Henry II | British History Challenge: #6 and #7

In the British history challenge we now reach the reign of Henry II, and accuracy completely goes out of the window (again!)

#6 Becket

  • General Opinion: For a film with both Burton and O’Toole, this is rubbish.
  • Review: Ok… Lets get this out of the way first… At certain points in the film there are painfully visible bits of concrete all over the place, particularly in the outside scenes near the beginning. That’s only the tip of the iceberg of this film’s problems. The concrete is one of the best things about it.
  • Somehow the writer has managed to turn one of the greatest feuds between church and state into a troubled bromance.  Besides the fact that there is no evidence to state that they were actually lovers, Henry and Becket spend the first hour gazing lovingly into each other’s eyes, riding horses together and subtly playing out a medieval love story against the advice of everyone else in the court. In the second hour the bromance undertone just gets worse and more obvious as Henry whinges about his ‘lost love,’ whilst Becket storms moodily around various churches and monasteries. It doesn’t help that Henry’s last words to Becket are “it hurts too much,” and that he later strips off in front of Becket’s tomb. All of this pushes what should be the main focus of the film, the feud, into a subsidiary position, and over simplifies things to the extreme.
  • As for the rest of the film… Eleanor of Aquitaine is a whiny, Matilda isn’t as formidable as she should be, the peasants are toothless wretches who throw things at each other and the French ponce around like a bunch of fairies. I could even rant for hours over the whole wildly inaccurate Saxon/Norman thing going on (which apparently the writer knew was a load of old bull but still left in anyway).
  • The dialogue is rubbish, awful wishy-washy nonsense with no substance whatsoever. It tries to be Shakespearean but fails miserably and falls flat at every turn. At times it’s almost like they’re going to burst into song. I’d recommend Meat Loaf.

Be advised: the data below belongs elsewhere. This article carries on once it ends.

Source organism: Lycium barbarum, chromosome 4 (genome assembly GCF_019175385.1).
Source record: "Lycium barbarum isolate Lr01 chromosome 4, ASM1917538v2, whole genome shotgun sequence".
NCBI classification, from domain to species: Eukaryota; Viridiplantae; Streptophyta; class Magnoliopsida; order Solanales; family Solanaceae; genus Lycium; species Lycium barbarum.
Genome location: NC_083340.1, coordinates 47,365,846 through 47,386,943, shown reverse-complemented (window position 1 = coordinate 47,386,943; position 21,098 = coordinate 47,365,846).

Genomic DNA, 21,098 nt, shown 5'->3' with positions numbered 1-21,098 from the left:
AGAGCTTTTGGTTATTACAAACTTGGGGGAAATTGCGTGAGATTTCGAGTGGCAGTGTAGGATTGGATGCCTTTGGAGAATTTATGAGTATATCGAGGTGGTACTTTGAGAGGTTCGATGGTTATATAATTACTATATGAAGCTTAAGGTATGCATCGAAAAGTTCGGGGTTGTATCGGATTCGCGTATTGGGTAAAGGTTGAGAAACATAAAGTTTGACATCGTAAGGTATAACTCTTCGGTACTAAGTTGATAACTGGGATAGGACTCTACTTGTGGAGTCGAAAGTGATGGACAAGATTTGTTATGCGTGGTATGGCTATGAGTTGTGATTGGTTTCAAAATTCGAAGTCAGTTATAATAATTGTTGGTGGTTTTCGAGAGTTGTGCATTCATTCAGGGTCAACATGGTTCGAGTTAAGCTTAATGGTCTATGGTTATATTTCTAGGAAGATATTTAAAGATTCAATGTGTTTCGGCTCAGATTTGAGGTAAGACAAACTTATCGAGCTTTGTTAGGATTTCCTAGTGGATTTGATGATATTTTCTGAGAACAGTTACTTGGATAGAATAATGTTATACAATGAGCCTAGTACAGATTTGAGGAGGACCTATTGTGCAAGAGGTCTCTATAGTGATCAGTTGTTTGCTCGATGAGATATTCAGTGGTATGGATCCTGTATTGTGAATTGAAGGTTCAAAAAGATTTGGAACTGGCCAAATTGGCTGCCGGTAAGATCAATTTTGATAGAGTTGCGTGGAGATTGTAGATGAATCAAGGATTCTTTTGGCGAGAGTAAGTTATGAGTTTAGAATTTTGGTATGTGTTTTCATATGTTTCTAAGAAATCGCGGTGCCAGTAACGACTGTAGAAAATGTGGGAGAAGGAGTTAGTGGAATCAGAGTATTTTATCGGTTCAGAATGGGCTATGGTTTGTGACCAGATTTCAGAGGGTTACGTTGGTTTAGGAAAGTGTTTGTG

• Rating: 1/10- Dull, dated, inaccurate ditch-water that makes a total mockery of everything.

#7  The Lion in Winter

  • General Opinion: Better than the last film, then again it’s still not all that great.
  • Review: Now this is more like it! O’Toole makes up for the sham that was Beckett with a much better cast, better script and a better film in general.
  • For a start it’s miles more accurate, not brilliant, but there’s no concrete that I could see for one thing. Saying that, there is a Christmas tree which appears frequently throughout the film. That, however, is a niggle in what otherwise a solid film about a family Christmas around at the Plantagenets… Katherine Hepburn is excellent foil for O’Toole as Eleanor of Aquitane, imprisoned for the previous decade and only let out on special occasions. The two actors have a chemistry that makes them the ideal of an old married couple. They bicker, argue and scheme with increasing ferocity and it’s just great fun to watch it all unfold.
  • At the centre of this is their three sons… and the king of France. Whilst you have a young Anthony Hopkins as the future Richard the Lionheart, the other two are a bit of a damp squib. Geoffrey is practically made of cardboard and John is some kind of village idiot. Given that they’re central characters in the film’s plot, this poor acting does reduce the quality quite considerably. And then we have Timothy Dalton as the King of France. He’s a man with the potential to be evil and ruthless and you know he could do it if he wanted to but the character never goes anywhere or does anything making it a bit of a disappointment.
  • The other problem is that it’s all too enclosed and not much really happens, meaning that it gets a bit dull towards the end. To be honest, at least half an hour could have been chopped from the middle of the film and it would have been fine.
  • Rating: 5/10- Worth watching but a bit of a damp squib.
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